librecht baker is a writer, member of the Dembrebrah West African Drum and Dance Ensemble, in Long Beach, CA, as well as a Voices of Our Nation Arts Foundation (VONA/Voices) alumnae. She has a MFA in Interdisciplinary Arts from Goddard College. Her poetry is included in CHORUS: A Literary Mixtape (MTV Books) and is forthcoming in Writing the Walls Down: A Convergence of LGBTQ Voices (Trans-Genre Press).
Celeste Chan is an experimental artist, writer, and organizer. A Lambda Literary fellow & VONA alumni, her writing can be found in Ada: Journal of Gender, New Media, and Technology, As/us journal, Feminist Wire, Hyphen Magazine, Matador, and the forthcoming Writing the Walls Down anthology (Trans-Genre Press). She recently received a Hedgebrook residency, a SF Writers’ Grotto fellowship, and a San Francisco Arts Commission Individual Artist Grant. Her films have screened in CAAMFest, Digital Desperados, Entzaubert, Frameline, Heels on Wheels, MIX NYC, National Queer Arts Festival, Queer Women of Color Film Festival, and Vancouver Queer Film Festival, among others. Alongside KB Boyce, she co-directs Queer Rebels, a queer and trans people of color arts project. She has presented and curated in the SF Bay Area, NYC, Seattle, Bloomington, Seoul, Glasgow, Berlin, and beyond. She lives in San Francisco.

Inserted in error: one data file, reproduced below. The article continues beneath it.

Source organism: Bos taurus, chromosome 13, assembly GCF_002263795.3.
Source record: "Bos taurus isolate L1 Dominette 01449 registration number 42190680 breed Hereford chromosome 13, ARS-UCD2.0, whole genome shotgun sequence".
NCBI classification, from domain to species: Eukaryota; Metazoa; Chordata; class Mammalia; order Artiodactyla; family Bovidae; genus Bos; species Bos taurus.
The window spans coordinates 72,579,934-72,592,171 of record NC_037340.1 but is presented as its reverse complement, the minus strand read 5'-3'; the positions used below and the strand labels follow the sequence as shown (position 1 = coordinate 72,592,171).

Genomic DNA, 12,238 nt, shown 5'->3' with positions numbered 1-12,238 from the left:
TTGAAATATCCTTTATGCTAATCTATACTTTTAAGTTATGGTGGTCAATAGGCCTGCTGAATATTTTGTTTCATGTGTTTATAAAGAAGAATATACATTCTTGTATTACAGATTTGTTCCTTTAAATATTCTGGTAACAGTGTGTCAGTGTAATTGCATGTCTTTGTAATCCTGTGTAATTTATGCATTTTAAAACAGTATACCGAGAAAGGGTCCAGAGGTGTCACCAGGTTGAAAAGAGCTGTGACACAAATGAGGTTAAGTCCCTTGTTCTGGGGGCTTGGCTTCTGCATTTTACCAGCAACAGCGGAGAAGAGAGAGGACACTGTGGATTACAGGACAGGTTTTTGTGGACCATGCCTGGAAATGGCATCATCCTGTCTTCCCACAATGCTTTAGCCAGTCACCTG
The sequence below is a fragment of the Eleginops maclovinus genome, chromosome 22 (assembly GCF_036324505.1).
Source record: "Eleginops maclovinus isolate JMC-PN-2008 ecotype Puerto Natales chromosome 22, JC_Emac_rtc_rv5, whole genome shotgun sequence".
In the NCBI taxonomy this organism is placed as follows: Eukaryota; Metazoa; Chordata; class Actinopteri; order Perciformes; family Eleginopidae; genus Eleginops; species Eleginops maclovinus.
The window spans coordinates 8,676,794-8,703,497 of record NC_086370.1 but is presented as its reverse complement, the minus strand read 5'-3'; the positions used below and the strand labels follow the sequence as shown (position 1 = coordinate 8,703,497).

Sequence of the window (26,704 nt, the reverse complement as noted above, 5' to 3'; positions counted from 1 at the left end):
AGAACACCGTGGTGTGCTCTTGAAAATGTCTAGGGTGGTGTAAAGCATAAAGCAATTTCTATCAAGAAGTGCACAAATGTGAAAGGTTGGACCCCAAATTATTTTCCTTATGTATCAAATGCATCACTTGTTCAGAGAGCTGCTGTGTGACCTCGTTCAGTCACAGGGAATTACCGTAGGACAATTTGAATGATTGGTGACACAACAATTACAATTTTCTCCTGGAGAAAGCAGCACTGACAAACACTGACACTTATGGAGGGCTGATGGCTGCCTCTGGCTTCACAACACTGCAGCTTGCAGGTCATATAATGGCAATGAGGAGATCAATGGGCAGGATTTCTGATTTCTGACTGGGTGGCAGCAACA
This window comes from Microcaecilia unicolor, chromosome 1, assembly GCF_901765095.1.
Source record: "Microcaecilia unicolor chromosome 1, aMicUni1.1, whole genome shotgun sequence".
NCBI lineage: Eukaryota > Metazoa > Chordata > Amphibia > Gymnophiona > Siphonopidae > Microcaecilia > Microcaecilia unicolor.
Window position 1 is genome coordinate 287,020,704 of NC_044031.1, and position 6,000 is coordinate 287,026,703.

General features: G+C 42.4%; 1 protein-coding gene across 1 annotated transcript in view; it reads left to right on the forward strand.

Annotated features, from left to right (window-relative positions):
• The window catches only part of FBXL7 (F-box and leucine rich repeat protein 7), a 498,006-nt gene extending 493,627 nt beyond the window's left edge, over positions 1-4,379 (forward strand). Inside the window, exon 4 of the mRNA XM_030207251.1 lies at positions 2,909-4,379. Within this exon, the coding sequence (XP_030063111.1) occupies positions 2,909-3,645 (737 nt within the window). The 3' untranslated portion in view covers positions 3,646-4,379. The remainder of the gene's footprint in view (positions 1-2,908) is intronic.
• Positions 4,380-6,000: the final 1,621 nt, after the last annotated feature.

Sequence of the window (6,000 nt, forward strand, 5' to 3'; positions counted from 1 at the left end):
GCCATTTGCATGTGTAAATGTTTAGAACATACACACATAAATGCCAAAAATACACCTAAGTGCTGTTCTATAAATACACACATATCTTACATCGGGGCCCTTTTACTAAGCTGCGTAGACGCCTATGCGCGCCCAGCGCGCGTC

Maya Chinchilla is an Oakland-based Guatemalan femme writer, video artist, educator and author of The Cha Cha Files: A Chapina Poética (Kórima Press, 2014). Maya writes and performs poetry that explores themes of historical memory, heartbreak, tenderness, sexuality, and alternative futures. Her work —sassy, witty, performative, and self-aware— draws on a tradition of truth-telling and poking fun at the wounds we carry. Born and raised in Long Beach, CA, by a mixed class, mixed race, immigrant activist extended family, Maya has lived and loved in the Bay Area for the second half of her life. Her work has been published in anthologies and journals including: Mujeres de Maíz, Sinister Wisdom, Americas y Latinas: A Stanford Journal of Latin American Studies, Cipactli Journal, and The Lunada Literary Anthology, and is quoted (and misquoted) in essays, presentations and books on U.S.-Central American poetics; Chicana/Latina literature; and identity, gender, and sexuality. Maya is a founding member of the performance group Las Manas, a former artist-in-residence at Galería de La Raza in San Francisco, CA; and La Peña Cultural Center in Berkeley, CA; and is a VONA Voices, Dos Brujas and Lambda Literary Fellow. She is the co-editor of Desde El Epicentro: An anthology of Central American Poetry and Art and is a lecturer at San Francisco State University, UC Davis and other Bay Area colleges.